EU Circular Economy Policies are Impacting Lighting Product Design and Business Models EU Circular Economy Policies are Impacting Lighting Product Design and Business Models
By Ourania Georgoutsakou, Secretary General, LightingEurope. The EU is driving change to achieve its vision for a Circular Economy through a combination of strategies... EU Circular Economy Policies are Impacting Lighting Product Design and Business Models

By Ourania Georgoutsakou, Secretary General, LightingEurope.

The EU is driving change to achieve its vision for a Circular Economy through a combination of strategies and regulations that address a product’s entire life cycle.

New requirements are emerging addressing such diverse issues as the quality and variety of the plastics used in a product, increased information requirements on the chemical substances and critical raw materials it contains, making products easier to repair and upgrade and requiring removable and replaceable components.

Incentives for industry and consumers to opt for more circular products include the introduction of a reparability score and new labels, and discussions to render ‘non-circular’ products more expensive, for example via the eco-modulation of WEEE fees. All these developments have a direct impact on product design and business models.

LightingEurope, the industry association representing the lighting industry in Europe, is working with members to apply ‘circular thinking’ to lighting products. We view the circular economy as an opportunity for growth for the industry: with the transition to LED technology and the introduction of additional devices and functionalities within the lighting system, circular thinking will enable sustainable products and new business models.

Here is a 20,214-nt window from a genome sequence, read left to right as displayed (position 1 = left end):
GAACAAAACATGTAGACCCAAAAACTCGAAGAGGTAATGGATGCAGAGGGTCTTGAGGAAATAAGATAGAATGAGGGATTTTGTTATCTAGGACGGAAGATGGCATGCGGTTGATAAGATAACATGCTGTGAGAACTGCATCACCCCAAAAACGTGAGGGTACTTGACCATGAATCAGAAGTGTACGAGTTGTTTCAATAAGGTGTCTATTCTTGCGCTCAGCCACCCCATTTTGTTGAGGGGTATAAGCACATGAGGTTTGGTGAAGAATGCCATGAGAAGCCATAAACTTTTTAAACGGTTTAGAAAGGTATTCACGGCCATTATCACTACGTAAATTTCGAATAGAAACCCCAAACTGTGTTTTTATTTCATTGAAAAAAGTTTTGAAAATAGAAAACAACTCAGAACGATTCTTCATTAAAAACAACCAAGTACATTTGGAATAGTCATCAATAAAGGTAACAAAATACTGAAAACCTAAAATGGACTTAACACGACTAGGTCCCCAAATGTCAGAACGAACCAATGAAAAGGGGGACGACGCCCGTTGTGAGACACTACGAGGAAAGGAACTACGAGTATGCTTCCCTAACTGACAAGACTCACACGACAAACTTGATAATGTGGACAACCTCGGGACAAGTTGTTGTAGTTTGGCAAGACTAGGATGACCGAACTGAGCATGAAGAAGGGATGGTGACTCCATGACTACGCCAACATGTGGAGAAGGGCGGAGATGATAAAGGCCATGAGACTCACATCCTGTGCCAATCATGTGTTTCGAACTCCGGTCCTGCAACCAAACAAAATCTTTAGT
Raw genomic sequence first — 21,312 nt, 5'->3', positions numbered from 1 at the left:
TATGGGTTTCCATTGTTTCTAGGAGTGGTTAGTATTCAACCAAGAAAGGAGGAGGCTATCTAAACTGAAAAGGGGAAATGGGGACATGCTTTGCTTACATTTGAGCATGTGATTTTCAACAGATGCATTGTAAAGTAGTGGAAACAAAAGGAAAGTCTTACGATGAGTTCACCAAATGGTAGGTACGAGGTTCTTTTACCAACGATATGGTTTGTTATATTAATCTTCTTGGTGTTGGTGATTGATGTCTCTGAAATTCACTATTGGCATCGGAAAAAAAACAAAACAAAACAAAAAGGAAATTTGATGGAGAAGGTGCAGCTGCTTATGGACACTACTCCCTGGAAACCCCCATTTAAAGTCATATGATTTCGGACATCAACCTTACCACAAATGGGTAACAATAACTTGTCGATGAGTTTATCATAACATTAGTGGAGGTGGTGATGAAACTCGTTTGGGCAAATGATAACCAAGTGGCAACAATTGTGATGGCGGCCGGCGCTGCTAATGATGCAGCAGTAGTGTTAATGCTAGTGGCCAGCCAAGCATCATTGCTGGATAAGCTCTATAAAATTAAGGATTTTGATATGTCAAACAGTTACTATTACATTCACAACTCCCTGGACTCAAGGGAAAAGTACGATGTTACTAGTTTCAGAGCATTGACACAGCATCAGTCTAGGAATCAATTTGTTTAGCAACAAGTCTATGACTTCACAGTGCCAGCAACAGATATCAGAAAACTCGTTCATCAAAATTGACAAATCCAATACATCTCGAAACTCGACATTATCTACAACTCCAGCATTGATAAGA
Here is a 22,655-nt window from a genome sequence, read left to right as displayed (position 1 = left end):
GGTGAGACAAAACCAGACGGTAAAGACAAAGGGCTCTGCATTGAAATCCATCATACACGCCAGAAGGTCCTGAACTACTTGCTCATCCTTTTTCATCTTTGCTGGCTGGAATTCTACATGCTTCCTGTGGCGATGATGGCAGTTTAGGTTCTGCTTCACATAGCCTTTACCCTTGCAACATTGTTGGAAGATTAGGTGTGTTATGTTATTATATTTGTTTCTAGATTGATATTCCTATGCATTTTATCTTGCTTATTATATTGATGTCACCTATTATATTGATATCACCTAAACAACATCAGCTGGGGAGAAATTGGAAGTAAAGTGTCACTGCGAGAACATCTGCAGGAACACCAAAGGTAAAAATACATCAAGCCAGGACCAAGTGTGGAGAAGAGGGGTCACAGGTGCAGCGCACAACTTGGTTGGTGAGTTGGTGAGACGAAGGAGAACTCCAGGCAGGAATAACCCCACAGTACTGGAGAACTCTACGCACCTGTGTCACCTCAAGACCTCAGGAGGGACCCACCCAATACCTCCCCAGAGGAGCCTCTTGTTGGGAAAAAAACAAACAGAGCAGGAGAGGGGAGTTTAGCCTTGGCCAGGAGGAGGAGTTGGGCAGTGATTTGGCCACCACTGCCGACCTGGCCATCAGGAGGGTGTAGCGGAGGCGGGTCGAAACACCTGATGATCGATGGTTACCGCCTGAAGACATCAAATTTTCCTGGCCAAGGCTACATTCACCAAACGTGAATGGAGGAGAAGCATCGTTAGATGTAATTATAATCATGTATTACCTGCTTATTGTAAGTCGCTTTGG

LightingEurope is liaising with rule makers in the EU to educate them about the diversity of lighting products and applications, arguing that there is no ‘one-size-fits-all’ approach when it comes to circular lighting products as they have to address diverse application specifications and norms as well as different customer expectations.

Our most recent engagement is in the area of EU ecodesign, a set of rules that originally focused on increasing energy efficiency, but that has now become the main tool to deliver the EU’s circular economy strategy. Draft texts for the next set of ecodesign rules for light sources introduce mandatory removability and reparability requirements to be introduced as soon as 2021.

At the same time, we continue to shape an industry-wide consensus on how to apply the Circular Economy to lighting products. The LightingEurope 2017 White Paper on Serviceable Luminaires in a Circular Economy focuses on the serviceability of luminaires and explores the business models and growth opportunities around reparability, maintenance, replaceability and upgradability. A voluntary scheme to provide information about the serviceability of luminaires according to their design characteristics is discussed in order to provide the market with information on the additional capabilities of luminaires.

LightingEurope is now working on a new publication to explore and provide guidance on the technical, economic and legal parameters that need to be in place to support the higher penetration of serviceable luminaires, looking at warranties, product lifetime, access to spare parts, repair networks and liability. We are also exploring the business potential of serviceable luminaires with a market study by an independent third party expected by the end of 2018.

Ourania Georgoutsakou, Secretary General, LightingEurope
Boulevard Auguste Reyers 80, 1030 Brussels, Belgium